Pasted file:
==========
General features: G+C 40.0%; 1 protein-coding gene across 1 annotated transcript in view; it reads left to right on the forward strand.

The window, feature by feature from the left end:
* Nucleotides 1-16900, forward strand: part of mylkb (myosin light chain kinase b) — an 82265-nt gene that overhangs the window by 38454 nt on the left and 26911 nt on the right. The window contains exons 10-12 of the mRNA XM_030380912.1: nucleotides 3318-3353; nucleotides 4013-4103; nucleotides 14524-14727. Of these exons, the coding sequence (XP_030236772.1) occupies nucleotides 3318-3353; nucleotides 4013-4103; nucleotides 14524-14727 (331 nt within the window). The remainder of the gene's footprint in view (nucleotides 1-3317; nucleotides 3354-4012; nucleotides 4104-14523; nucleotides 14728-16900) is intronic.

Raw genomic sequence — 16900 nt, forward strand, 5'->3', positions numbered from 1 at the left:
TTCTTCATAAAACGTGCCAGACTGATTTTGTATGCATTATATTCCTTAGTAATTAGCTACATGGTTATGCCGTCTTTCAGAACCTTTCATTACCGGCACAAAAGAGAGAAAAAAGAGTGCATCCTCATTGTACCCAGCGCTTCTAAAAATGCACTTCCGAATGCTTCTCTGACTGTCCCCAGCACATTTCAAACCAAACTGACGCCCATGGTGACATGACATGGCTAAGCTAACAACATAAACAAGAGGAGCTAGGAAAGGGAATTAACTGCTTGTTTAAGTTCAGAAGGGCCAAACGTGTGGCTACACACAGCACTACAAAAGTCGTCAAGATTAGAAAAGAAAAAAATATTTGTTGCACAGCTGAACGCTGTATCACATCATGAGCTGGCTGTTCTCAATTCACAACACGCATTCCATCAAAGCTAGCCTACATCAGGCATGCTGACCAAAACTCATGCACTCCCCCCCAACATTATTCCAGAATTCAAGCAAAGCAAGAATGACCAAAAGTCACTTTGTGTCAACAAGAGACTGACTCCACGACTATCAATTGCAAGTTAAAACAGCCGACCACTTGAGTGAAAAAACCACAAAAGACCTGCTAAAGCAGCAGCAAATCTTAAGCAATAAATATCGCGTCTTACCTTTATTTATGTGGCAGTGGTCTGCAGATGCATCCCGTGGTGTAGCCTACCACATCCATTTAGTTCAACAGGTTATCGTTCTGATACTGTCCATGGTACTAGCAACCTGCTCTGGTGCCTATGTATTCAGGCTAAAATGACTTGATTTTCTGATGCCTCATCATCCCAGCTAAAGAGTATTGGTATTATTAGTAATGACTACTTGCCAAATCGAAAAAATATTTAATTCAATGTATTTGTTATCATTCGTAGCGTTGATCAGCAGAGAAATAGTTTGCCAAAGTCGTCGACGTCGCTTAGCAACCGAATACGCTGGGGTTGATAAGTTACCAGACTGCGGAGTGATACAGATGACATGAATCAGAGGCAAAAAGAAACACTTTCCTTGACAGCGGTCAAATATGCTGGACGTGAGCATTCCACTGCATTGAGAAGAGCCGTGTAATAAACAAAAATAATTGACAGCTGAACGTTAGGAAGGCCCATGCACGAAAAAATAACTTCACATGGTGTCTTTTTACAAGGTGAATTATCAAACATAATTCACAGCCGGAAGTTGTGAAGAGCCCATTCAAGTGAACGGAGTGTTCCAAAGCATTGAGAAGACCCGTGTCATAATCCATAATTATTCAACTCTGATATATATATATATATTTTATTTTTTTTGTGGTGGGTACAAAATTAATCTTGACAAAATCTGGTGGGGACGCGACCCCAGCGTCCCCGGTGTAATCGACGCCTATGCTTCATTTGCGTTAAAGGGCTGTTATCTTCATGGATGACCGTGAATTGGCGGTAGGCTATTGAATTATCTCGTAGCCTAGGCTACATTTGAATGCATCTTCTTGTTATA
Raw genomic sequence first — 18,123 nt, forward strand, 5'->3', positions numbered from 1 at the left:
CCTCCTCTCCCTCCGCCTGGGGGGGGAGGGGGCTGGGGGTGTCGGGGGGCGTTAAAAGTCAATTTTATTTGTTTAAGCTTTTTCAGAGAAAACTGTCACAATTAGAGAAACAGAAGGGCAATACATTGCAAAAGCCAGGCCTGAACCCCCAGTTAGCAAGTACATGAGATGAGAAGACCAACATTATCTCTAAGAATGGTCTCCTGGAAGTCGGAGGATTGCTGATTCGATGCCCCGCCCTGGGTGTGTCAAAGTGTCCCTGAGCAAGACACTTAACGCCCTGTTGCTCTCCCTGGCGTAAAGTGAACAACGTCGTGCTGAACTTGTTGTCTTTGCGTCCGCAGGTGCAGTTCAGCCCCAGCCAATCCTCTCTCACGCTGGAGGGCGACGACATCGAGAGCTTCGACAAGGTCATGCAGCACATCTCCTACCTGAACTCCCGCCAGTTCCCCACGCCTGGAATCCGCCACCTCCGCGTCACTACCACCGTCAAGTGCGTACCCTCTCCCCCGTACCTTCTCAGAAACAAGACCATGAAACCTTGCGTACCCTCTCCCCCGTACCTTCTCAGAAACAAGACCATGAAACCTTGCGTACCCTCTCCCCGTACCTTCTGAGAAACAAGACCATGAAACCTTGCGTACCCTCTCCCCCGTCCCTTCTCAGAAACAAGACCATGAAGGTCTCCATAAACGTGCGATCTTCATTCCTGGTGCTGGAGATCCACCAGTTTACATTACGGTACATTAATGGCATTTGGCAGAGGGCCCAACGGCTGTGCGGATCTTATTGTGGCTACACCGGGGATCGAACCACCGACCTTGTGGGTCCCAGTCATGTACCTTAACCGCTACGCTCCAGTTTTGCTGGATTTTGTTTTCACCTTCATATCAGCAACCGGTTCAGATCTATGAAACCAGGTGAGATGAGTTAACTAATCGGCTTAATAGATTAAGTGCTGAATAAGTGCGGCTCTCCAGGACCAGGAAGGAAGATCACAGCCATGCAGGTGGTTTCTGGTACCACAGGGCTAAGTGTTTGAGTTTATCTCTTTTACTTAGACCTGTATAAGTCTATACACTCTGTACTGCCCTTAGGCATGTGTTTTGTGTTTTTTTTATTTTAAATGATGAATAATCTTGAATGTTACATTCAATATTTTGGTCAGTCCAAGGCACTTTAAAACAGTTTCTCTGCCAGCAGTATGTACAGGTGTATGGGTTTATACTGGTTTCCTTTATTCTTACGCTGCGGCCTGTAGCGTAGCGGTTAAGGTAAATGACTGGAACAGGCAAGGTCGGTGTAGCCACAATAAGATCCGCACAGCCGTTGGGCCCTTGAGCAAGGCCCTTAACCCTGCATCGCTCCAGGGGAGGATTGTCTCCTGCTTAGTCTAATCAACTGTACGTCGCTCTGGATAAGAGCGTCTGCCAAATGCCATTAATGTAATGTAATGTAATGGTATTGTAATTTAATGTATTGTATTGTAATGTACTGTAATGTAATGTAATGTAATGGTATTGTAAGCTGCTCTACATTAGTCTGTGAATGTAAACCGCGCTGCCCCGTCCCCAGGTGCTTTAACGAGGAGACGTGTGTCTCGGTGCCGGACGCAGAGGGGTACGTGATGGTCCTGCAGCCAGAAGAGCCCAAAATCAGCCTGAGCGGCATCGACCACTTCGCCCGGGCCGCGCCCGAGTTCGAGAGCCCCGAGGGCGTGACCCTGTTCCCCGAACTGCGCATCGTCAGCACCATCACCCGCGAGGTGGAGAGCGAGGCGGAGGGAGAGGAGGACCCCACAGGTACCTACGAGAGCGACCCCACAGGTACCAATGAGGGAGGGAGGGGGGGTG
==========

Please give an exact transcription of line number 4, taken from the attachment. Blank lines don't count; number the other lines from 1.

Raw genomic sequence — 16900 nt, forward strand, 5'->3', positions numbered from 1 at the left: